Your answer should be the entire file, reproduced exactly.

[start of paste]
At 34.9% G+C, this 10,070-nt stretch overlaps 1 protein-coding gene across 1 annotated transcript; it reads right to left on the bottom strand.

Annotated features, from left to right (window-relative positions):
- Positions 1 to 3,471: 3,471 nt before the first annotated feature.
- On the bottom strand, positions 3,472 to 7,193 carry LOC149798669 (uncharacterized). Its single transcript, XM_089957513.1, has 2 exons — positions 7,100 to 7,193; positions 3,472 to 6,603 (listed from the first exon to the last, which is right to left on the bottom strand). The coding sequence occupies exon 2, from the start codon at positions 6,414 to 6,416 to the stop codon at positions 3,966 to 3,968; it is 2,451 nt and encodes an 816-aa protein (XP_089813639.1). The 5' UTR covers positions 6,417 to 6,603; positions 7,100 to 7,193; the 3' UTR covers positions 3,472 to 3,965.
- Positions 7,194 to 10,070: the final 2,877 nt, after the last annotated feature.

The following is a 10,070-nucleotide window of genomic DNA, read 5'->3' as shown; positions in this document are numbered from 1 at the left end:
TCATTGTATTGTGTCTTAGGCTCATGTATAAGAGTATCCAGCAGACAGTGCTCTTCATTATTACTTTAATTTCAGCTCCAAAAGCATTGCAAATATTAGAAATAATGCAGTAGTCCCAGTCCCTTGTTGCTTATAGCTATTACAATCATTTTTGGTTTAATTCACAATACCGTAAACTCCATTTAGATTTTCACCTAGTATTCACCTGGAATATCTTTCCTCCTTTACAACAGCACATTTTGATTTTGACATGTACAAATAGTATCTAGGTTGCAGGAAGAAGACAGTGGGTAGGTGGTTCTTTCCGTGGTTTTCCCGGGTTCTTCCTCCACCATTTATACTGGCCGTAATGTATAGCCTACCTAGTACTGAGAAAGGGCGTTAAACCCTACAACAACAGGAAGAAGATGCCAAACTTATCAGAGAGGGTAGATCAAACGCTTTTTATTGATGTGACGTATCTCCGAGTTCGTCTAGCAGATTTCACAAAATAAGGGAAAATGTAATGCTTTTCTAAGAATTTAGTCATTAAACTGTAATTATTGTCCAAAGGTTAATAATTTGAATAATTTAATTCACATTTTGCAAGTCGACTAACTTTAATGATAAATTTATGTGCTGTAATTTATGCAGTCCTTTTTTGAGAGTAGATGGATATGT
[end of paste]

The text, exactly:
At 34.9% G+C, this 10,070-nt stretch overlaps 1 protein-coding gene across 1 annotated transcript; it reads right to left on the bottom strand.

Annotated features, from left to right (window-relative positions):
- Positions 1 to 3,471: 3,471 nt before the first annotated feature.
- On the bottom strand, positions 3,472 to 7,193 carry LOC149798669 (uncharacterized). Its single transcript, XM_089957513.1, has 2 exons — positions 7,100 to 7,193; positions 3,472 to 6,603 (listed from the first exon to the last, which is right to left on the bottom strand). The coding sequence occupies exon 2, from the start codon at positions 6,414 to 6,416 to the stop codon at positions 3,966 to 3,968; it is 2,451 nt and encodes an 816-aa protein (XP_089813639.1). The 5' UTR covers positions 6,417 to 6,603; positions 7,100 to 7,193; the 3' UTR covers positions 3,472 to 3,965.
- Positions 7,194 to 10,070: the final 2,877 nt, after the last annotated feature.

The following is a 10,070-nucleotide window of genomic DNA, read 5'->3' as shown; positions in this document are numbered from 1 at the left end:
TCATTGTATTGTGTCTTAGGCTCATGTATAAGAGTATCCAGCAGACAGTGCTCTTCATTATTACTTTAATTTCAGCTCCAAAAGCATTGCAAATATTAGAAATAATGCAGTAGTCCCAGTCCCTTGTTGCTTATAGCTATTACAATCATTTTTGGTTTAATTCACAATACCGTAAACTCCATTTAGATTTTCACCTAGTATTCACCTGGAATATCTTTCCTCCTTTACAACAGCACATTTTGATTTTGACATGTACAAATAGTATCTAGGTTGCAGGAAGAAGACAGTGGGTAGGTGGTTCTTTCCGTGGTTTTCCCGGGTTCTTCCTCCACCATTTATACTGGCCGTAATGTATAGCCTACCTAGTACTGAGAAAGGGCGTTAAACCCTACAACAACAGGAAGAAGATGCCAAACTTATCAGAGAGGGTAGATCAAACGCTTTTTATTGATGTGACGTATCTCCGAGTTCGTCTAGCAGATTTCACAAAATAAGGGAAAATGTAATGCTTTTCTAAGAATTTAGTCATTAAACTGTAATTATTGTCCAAAGGTTAATAATTTGAATAATTTAATTCACATTTTGCAAGTCGACTAACTTTAATGATAAATTTATGTGCTGTAATTTATGCAGTCCTTTTTTGAGAGTAGATGGATATGT